Friends of the Library exists, but the Wiki and blog they started have not been updated in over a year. The Library and Friends of the Library should together promote the library to the public in order to have more fundraising options. One way to do this is to hold an annual book sale. Many libraries do a book sale during National Library Week in midApril, although another time to consider would be November. Before the sale the library will ask the Guilford County and MSCC community for book donations. This can be done through local news organizations, the college’s website, Facebook page, and an email listserv to students, faculty, and staff. The Friends of the Library is a volunteer organization, but it is also promoted through the MSCC Foundation which collects donated funds for the school. The Foundation can help bring the Friends of the Library back to life, and the Library can lend help or support for their community outreach. The library would also like to conduct a “needs assessment” survey through the community; to find out what patrons think is still missing from the library. Faculty, staff, and students may have different needs from the library, and they should have an established and timely method to voice their needs. Having a survey at the end of each semester would give us a designated time to process them. The community can be enticed to fill out the survey by holding a raffle for all participants, with the award being gift cards donated by local businesses. Conclusion The demands placed on our library are growing while our funding is shrinking, which makes it difficult for us to fulfill our mission to our community. We have several innovative ideas that bring about new services, collect money from outside sources, and increase efficiency for our staff in order to account for our lack of new hires. Some of these ideas require initial funding from you, and we hope you see that your contribution will lead to vast growth of our services. We are only asking for an amount of money that is 8.5% of our total budget, but it could lead to possible funds that are double our annual budget. These dollar-for-dollar investments will be much less expensive for MSCC than if we do nothing and watch our community falter and shrink due to lack of resources.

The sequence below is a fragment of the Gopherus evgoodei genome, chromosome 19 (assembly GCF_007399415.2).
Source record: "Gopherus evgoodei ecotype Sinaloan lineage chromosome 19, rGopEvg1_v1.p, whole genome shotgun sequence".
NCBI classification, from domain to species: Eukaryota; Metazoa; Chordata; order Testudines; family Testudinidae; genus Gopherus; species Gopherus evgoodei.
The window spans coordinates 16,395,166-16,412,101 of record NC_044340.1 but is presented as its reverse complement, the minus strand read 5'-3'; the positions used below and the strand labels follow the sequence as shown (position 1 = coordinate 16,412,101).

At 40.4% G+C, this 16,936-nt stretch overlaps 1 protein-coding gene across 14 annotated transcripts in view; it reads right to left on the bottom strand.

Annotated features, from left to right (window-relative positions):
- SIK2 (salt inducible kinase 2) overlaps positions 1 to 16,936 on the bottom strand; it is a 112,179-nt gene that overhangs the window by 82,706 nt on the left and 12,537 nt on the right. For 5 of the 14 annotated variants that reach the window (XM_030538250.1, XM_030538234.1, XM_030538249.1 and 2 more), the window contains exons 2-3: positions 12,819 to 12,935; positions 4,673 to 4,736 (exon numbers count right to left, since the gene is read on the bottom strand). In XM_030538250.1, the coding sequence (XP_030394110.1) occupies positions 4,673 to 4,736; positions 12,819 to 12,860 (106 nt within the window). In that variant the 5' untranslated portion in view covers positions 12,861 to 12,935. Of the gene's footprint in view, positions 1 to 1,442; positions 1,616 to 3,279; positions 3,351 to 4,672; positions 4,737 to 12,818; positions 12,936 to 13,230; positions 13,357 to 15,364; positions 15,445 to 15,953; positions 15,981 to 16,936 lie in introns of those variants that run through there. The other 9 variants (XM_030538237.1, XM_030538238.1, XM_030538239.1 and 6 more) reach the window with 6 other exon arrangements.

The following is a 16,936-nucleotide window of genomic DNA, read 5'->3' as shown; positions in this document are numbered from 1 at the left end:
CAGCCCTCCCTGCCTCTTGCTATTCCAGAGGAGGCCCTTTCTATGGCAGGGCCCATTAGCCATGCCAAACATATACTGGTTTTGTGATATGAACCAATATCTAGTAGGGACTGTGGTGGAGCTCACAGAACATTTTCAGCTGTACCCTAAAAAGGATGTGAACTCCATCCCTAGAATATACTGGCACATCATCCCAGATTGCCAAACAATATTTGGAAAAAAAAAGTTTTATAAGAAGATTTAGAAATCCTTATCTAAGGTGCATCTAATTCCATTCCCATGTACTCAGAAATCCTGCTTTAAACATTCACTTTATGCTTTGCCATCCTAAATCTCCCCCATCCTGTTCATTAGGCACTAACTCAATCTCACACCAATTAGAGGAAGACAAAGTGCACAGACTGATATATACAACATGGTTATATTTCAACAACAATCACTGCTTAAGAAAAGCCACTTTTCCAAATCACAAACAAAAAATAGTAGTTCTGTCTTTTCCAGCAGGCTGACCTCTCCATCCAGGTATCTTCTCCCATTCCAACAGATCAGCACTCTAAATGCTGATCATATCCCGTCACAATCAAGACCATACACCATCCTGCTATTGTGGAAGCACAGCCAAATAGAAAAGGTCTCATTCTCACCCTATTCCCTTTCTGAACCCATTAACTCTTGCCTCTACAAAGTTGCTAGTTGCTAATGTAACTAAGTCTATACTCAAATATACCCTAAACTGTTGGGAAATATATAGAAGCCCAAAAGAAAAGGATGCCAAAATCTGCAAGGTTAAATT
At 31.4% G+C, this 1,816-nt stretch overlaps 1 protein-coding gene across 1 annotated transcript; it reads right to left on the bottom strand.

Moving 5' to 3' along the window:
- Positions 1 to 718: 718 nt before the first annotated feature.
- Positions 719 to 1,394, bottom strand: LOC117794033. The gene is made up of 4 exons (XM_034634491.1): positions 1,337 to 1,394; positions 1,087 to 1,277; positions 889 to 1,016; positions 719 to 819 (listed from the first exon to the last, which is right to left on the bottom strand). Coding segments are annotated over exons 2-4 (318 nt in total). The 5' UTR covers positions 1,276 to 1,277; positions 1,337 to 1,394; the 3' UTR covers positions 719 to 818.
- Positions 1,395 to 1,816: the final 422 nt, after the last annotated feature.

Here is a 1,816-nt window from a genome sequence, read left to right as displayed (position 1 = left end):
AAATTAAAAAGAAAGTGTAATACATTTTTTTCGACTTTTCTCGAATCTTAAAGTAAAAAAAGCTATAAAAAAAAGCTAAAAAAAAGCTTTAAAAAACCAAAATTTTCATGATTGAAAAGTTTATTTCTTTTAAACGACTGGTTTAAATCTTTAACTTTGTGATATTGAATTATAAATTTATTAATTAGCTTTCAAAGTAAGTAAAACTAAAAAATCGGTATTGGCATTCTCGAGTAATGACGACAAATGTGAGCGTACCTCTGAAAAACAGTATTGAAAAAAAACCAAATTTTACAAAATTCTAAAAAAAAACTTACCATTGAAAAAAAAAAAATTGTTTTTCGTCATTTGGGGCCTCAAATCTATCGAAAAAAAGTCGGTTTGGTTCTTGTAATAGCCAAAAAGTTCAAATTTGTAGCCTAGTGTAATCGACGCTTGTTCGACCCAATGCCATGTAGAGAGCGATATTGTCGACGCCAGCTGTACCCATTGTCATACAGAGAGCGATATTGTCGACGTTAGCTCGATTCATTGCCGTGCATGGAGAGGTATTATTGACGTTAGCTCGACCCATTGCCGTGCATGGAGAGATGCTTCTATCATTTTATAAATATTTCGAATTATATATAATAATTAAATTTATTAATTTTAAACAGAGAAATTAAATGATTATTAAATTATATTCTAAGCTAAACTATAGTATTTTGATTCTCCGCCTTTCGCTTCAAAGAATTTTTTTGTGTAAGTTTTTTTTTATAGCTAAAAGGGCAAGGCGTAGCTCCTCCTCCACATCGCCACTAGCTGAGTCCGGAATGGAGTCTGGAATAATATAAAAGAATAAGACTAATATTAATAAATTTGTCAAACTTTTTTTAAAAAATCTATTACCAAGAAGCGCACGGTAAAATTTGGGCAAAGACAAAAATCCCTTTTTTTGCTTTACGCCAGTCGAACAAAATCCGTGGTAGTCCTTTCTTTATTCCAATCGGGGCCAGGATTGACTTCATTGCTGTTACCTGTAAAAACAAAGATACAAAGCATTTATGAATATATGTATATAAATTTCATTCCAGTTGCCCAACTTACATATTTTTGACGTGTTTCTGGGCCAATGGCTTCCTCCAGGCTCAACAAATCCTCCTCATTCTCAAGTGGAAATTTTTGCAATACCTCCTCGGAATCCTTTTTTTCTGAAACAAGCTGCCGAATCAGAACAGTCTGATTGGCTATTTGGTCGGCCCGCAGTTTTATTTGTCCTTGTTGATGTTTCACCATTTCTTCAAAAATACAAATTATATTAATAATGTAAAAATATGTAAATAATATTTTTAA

Operating Expenses for 2009­2010 Staff Salaries (10.55 staff) Staff Benefits Inter­library loan Computer hardware, software, and maintenance Bibliographic utilities, networks and consortia Office supplies, travel, misc. Serial Subscriptions Total

$409,500.00   $104,500.00   $404.00   $24,759.00   $13,328.00   $16,700.00   $21,450.00   $590,641.00 

Funding Request for New Library Programs Plan Item Required Cost Springshare's  Reduce pressure on staff Libguides  $900.00  Freelance grant  Streamline grant writing writer  $10,000.00  Laptop Program 20 Laptops  $24,000.00  ESL Resources Mango Languages  $10,000.00    Books  $5,000.00  Total $ Requested  $51,900.00          Potential Income Sources Minimum  Maximum  Laura Bush 21st Century   $1,000,000. Librarian  $50,000.00  00  The Community Foundation  Grant  $1,000.00   $10,000.00  High Point Community  Foundation  $3,000.00   $50,000.00  Weaver Foundation  $10,000.00   $50,000.00  Book Sale  $500.00   $2,000.00   $1,112,000. Total Possible Income  $64,500.00  00 

Community College Action Plan  
Community College Action Plan  

Final budgetary recommendations